As a side note, however, I would want to say that Freya Mathews’ ideas could easily be misinterpreted by people who are minimally self-aware and that history is full of examples of people with power catastrophically misinterpreting even the best ideas. Adam Smith’s ‘invisible hand’ which, he claimed, shaped the common good out of individual greed is also inconveniently haunting me. Is it an answer to these problems to say that the ideas in For Love of Matter demand both depth of attention and a precision of expression which fight against misunderstanding? There is an affinity with the relatively better known ideas of Joseph Campbell and his maxim ‘Follow your joy’ where the expression (one hopes) contains its own safeguards. In Freya Matthew’s own highly qualified terms: ‘The self need only follow its appetitive promptings, adapted in the light of panpsychist awareness, to give its desire fullest expression, and incidentally to achieve maximal self-realization. In reaching out to the world…and seeking to participate as deeply as possible in it, the self will necessarily seek to connect not merely with the materiality of things but with their subjectivity.” (p. 60)

This is the rationale for the One and the Many. Freya Mathews compares two stories which offer contrasting explanations of this relationship. The first is the Fall myth in Genesis which registers the human person’s discovery that she/he is an individual centre of consciousness and as such is aware of, and terrifyingly vulnerable to, pain and destruction. According to the Genesis myth-maker, this discovery is a forbidden one and leads to retribution from an affronted, hierarchical God. In answer to this, the story of Jesus has potentially panpsychist meaning since the One suffers with and for the Many. But it is seen as falling short because it demands that ‘God’ is seen as logically distinct from ‘Creation’ and therefore the ‘guilt’ of separation remains unless the sinner is ‘redeemed’ by absorption into the perfect, transcendent Creator. This negates the plurality of the whole enterprise in which individuals become separate in order to meet and communicate: “The impact of collision, the fizz and crackle of contact, is what charges our being and renews our sense of being alive.” And this applies to the whole realm of living things, and beyond that to the ‘inanimate’: everything exists for relationship.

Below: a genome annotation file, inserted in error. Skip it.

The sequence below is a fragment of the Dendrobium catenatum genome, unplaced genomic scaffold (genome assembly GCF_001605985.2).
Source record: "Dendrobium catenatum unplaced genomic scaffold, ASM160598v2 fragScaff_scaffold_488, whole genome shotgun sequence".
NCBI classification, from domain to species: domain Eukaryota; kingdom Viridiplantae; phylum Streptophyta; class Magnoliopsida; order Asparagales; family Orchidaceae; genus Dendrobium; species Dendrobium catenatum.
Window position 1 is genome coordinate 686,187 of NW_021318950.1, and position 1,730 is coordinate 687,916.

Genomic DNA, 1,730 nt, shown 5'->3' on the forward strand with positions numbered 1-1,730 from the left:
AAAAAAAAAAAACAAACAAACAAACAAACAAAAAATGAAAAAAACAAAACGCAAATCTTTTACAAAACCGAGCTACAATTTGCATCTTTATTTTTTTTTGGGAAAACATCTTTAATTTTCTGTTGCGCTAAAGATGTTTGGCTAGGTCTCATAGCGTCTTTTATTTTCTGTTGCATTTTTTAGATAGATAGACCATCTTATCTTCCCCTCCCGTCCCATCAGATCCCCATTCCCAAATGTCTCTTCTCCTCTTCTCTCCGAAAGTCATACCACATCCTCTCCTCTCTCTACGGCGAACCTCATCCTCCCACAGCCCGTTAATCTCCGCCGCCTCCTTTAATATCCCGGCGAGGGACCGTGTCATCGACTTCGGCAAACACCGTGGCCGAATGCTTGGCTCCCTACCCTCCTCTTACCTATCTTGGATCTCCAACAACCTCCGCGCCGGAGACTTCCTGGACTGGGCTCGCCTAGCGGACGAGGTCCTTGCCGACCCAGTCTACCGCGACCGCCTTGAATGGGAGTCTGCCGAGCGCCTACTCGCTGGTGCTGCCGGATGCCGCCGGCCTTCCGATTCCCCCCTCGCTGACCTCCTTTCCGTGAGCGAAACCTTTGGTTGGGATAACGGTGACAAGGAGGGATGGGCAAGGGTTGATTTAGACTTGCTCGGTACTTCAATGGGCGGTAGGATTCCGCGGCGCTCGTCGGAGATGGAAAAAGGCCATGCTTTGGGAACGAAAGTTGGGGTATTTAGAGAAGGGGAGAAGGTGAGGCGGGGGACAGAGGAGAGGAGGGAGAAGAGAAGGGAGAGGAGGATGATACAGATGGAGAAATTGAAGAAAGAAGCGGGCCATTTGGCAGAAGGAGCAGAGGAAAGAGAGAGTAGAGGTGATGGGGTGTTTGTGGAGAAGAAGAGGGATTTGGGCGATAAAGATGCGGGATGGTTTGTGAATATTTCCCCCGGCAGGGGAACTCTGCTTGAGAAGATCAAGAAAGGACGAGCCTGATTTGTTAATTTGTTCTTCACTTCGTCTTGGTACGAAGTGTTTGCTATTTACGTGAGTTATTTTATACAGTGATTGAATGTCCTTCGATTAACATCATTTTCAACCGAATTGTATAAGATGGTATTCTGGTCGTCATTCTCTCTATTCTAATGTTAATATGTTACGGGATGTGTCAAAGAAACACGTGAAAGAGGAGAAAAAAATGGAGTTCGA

Instead of the Christian myth, Freya Matthews recommends the story of Eros and Psyche, which she argues has a much stronger philosophical and psychological truth. Her extensive analysis of this story is a sequence of revelations (despite occasional dips into the idiosyncratic and far-fetched). But this unfolding of meaning serves the affirmation that “The point is not to explain the world, but to sing it.” Story, poetry, song – and presumably all the arts, with their holistic modes of experience – bring us home to ourselves as part of the interconnected universe.

This is an exciting book. I felt that assent that comes when deep intuitions are affirmed and clarified, and a freeing up to participate (uniquely – as every being is unique) in the creative work going on at every point in the universe.